The reason why some drives, especially Blu-ray drives, may be described by the manufacturer as PC only is because the bundled software included with the drive is PC only, not because of a basic hardware incompatibility. If the optical disc drive you want to purchase is described as PC only it can typically still be used on a Mac. Two software packages that are well accepted for Max OS X are Final Cut Pro and Roxio Toast Titanium. Other software packages we recommend are provided by NERO or CyberLink. There is also some good freeware or shareware software available on the internet. Yes, all M-READY™ Drives are compatible with computers using the Mac, Linux and Windows operating systems. Windows (Vista and later) and the Mac OS X operating systems provide optical drive software support, including the ability to engrave data onto the M-DISC™. Depending on which OS you have, you may want to choose additional 3rd-party software to help you organize your data and write it to the M-Disc.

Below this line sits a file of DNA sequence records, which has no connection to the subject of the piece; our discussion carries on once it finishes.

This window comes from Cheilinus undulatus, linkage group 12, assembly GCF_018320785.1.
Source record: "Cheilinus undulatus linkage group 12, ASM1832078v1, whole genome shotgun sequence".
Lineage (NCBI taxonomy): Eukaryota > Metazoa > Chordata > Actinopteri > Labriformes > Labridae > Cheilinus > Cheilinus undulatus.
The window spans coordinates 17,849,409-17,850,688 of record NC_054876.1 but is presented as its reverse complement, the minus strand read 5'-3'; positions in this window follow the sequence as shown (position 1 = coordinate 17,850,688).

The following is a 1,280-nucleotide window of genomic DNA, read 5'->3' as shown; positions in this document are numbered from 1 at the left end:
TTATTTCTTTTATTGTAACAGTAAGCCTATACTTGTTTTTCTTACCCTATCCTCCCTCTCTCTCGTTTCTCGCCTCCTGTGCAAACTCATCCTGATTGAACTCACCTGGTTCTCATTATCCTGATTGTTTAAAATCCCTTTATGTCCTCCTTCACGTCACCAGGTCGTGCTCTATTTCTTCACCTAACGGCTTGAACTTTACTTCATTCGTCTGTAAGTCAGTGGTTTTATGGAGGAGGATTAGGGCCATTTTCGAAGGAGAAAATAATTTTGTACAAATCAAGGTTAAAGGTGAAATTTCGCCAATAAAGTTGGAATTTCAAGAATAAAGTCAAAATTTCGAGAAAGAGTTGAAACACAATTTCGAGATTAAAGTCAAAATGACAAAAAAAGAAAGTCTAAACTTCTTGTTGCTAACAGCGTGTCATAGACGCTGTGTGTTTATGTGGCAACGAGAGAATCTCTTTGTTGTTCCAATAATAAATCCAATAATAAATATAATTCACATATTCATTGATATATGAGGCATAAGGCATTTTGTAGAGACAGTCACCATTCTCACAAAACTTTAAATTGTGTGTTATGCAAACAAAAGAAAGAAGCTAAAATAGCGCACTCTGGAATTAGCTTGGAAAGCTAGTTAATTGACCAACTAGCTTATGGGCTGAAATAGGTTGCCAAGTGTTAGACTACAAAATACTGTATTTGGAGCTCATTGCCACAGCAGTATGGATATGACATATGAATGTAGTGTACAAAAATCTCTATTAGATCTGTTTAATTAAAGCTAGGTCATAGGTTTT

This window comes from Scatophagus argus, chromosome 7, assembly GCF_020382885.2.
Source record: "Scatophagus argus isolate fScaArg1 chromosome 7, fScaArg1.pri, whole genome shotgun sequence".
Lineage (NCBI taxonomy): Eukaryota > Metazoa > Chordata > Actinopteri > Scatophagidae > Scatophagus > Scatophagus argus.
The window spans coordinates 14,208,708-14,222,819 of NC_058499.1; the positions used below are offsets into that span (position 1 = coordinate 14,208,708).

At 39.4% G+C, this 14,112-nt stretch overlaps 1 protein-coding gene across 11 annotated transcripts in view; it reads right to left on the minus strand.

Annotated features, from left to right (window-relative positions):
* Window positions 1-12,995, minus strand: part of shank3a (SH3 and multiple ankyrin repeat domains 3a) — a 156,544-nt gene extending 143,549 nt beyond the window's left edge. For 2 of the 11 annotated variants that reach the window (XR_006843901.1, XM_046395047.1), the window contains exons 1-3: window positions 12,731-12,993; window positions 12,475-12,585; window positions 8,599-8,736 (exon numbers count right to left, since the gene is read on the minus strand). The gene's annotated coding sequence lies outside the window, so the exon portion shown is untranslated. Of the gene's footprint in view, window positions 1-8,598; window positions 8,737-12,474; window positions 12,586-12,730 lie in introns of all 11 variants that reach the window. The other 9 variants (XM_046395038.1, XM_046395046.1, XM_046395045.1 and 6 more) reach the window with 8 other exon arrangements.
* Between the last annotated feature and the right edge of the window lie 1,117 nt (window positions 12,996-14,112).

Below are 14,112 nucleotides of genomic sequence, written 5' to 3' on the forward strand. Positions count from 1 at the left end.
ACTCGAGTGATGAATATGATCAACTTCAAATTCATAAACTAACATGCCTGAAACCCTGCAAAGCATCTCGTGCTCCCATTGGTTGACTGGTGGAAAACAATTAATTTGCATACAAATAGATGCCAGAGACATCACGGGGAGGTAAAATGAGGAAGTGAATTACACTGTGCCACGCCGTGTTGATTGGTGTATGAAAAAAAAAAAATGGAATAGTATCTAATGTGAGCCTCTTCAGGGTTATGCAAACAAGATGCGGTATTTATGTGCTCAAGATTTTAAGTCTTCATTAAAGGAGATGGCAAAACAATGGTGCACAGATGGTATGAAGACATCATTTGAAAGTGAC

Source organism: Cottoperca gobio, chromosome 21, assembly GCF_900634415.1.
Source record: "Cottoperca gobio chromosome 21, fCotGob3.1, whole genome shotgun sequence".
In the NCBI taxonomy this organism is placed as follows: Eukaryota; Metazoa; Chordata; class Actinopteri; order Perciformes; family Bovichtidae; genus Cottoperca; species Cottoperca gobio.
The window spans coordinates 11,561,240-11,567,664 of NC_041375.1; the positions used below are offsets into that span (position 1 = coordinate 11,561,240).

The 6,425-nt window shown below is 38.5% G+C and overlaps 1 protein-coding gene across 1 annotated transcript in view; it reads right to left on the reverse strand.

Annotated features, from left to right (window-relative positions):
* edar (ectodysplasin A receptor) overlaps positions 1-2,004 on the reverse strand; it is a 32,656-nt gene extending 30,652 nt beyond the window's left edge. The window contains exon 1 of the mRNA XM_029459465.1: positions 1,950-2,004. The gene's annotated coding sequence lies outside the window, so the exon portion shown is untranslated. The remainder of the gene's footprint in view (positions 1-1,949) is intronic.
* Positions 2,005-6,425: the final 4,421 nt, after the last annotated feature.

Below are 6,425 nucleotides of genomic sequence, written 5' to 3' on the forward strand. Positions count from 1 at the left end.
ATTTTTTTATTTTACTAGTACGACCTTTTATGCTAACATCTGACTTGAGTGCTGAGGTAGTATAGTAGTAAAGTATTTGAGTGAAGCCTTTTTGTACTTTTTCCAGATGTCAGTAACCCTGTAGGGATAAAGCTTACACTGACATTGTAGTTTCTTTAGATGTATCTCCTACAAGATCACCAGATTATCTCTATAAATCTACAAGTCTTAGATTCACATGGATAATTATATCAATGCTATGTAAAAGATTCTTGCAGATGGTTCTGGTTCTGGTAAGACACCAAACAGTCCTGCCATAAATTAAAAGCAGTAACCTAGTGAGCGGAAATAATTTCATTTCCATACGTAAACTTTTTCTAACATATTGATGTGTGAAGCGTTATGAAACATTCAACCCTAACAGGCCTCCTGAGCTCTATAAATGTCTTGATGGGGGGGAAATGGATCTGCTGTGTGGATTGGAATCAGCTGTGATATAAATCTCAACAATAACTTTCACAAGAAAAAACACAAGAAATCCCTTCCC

How much data can the M-DISC™ hold?

The M-Disc DVD can hold upto 4.7 gigabytes.

The M-Disc Blu-ray can hold up to 25 gigabytes.

The M-Disc BDXL can hold up to 100 gigabytes.

For the purpose of defining how much data a disc can hold, we are using the standard definition that has been used with hard drives and other storage media for decades. This definition defines a gigabyte as being 1 x 10^9 bytes or a billion bytes. There is another definition for gigabyte that is also used frequently in information technology. This definition is that a gigabyte is 1024^3 bytes or 1,073,741,824 bytes. For more information about the differences between these two definitions and why they exist, please check wikipedia or other information sources.

How fast can my data be burned to an M-Disc?
The M-Disc DVD and M-Disc BD-R are designed to be written at 4X speed. This means writing a full disc (DVD: 4.7 GB and BD-R: 25 GB) will typically take a little less than 30 minutes for either DVD or Blu-ray.